Storage Application Note

Stein Gjoen,

v0.02, 17 November 2000

This Application Note gives an overview of how a Linux based system can serve in various storage applications and where to get more information

1. Introduction

Storage is becoming cheaper with time while storage requirements are ever increasing. With the increased amounts of data as well as access speed the demands for reliability is also coming into focus.

With the Linux operating system all these requirements and more too are met, making high performance solution cost efficient.

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The latest version of this Application Note will be available on my web space on Nyx in a number of formats:

1.1 Copyright

Copyright (c) 2000 by Stein Gjoen

Please freely copy and distribute (sell or give away) this document in any format. It's requested that corrections and/or comments be forwarded to the document maintainer. You may create a derivative work and distribute it provided that you:

If you're considering making a derived work other than a translation, it's requested that you discuss your plans with the current maintainer.

1.2 Disclaimer

Use the information in this document at your own risk. I disavow any potential liability for the contents of this document. Use of the concepts, examples, and/or other content of this document is entirely at your own risk.

All copyrights are owned by their owners, unless specifically noted otherwise. Use of a term in this document should not be regarded as affecting the validity of any trademark or service mark.

Naming of particular products or brands should not be seen as endorsements.

You are strongly recommended to take a backup of your system before major installation and backups at regular intervals.

Any comments or suggestions can be mailed to my mail address on Nyx:

2. Hardware

Linux supports today most current storage related hardware that can be connected to the ATA or SCSI bus such as hard disks CD-ROMs and CD writers, DVD ROM and tape storage. Please refer to the hardware guide and Linux distribution vendor references for details. There is also a Hardware RAID with extensive lists of hardware supported by Linux. There are also some HOWTOs for specific hardware such as for Jaz drives, DPT SCSI RAID controllers, Large disk drives.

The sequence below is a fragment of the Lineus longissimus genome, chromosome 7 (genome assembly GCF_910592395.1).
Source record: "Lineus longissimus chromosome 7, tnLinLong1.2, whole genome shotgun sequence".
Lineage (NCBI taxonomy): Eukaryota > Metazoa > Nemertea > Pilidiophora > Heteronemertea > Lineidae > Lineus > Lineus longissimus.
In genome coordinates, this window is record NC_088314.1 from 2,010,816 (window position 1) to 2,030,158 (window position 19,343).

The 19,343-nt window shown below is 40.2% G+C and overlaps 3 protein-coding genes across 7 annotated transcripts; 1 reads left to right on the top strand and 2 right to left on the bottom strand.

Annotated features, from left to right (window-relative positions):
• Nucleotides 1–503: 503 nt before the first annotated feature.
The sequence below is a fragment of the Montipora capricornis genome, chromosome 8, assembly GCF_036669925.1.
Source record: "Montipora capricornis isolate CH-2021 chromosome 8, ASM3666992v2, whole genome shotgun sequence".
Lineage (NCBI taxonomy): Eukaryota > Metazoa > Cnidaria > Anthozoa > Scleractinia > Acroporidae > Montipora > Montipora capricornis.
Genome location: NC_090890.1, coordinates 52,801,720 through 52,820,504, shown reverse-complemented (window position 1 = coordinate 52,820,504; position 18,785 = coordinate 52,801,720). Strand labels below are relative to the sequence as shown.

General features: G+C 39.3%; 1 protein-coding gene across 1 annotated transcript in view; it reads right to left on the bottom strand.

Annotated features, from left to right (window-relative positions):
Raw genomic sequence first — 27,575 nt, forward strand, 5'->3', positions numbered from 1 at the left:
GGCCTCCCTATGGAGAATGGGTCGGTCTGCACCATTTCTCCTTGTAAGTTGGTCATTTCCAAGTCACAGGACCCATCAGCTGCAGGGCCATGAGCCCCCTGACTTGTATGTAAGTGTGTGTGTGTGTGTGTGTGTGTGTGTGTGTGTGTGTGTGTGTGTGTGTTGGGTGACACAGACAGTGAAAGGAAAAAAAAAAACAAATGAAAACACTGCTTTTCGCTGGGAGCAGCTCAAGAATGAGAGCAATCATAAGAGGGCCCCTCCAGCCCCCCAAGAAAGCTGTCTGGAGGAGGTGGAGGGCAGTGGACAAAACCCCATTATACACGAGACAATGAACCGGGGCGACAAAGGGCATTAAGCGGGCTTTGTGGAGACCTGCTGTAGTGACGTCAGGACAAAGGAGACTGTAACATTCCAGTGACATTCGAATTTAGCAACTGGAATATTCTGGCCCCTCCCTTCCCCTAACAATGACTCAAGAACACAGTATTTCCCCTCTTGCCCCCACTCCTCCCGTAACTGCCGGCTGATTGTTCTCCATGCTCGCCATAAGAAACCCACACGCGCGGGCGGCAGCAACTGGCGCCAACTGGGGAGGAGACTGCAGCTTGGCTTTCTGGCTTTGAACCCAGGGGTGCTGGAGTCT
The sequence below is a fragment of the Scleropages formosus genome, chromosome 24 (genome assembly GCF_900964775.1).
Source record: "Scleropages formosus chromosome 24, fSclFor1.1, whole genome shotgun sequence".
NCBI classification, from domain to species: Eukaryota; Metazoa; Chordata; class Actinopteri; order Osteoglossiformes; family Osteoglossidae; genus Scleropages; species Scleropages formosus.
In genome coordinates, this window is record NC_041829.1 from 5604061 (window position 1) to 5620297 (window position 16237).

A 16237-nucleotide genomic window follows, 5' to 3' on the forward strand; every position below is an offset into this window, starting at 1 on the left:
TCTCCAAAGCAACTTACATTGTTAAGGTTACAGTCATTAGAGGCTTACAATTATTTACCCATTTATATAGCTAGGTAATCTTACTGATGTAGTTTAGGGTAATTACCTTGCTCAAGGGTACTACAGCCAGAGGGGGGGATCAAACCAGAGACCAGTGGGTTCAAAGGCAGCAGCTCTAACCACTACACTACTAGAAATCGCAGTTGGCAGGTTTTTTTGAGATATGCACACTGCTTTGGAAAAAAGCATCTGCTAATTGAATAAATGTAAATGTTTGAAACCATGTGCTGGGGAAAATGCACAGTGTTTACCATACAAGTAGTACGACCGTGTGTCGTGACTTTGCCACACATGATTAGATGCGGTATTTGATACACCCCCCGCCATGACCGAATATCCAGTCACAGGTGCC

There is also information on interfacing devices to the SCSI bus.

Naturally many manufacturers of controllers, such as IDE, SCSI, RAID etc, also support Linux

For convenience it is possible to buy fully integrated Linux based turn key systems from a number of vendors.

3. Software

In addition to Linux based device drivers Linux also supports extended functionality such as Software RAID for extended performance and reliability and Logical Volume Management for ease of scaling storage systems

Disk configuration optimising is detailled in the Multi Disk HOWTO

Often high availability is an important issue and again Linux supports this extensively, refer to the High Availability HOWTO for more information.

4. Integration

Linux can integrate well with a number of other system, not just by networking but also in storage. For instance Linux is capable of reading and writing a number of file systems as used by other operating systems. This is outlined in the File System HOWTO which includes a connectivity map.

Also Linux can coexist with other operating systems on the same hard disk making multi boot possible. More information is found in the Linux+DOS+Win95+OS2 HOWTO and the Linux+FreeBSD.html to mention but a few.

5. Further Information

More information of guides and supporting documents can be obtained free and on line from the Linux Documentation Project.

6. Summary

Large scale Linux based storage systems are already in widespread use in the industry, showing Linux is a working solution for storage and reliability scaling from personal use to global internet based providers such as Google and Deja.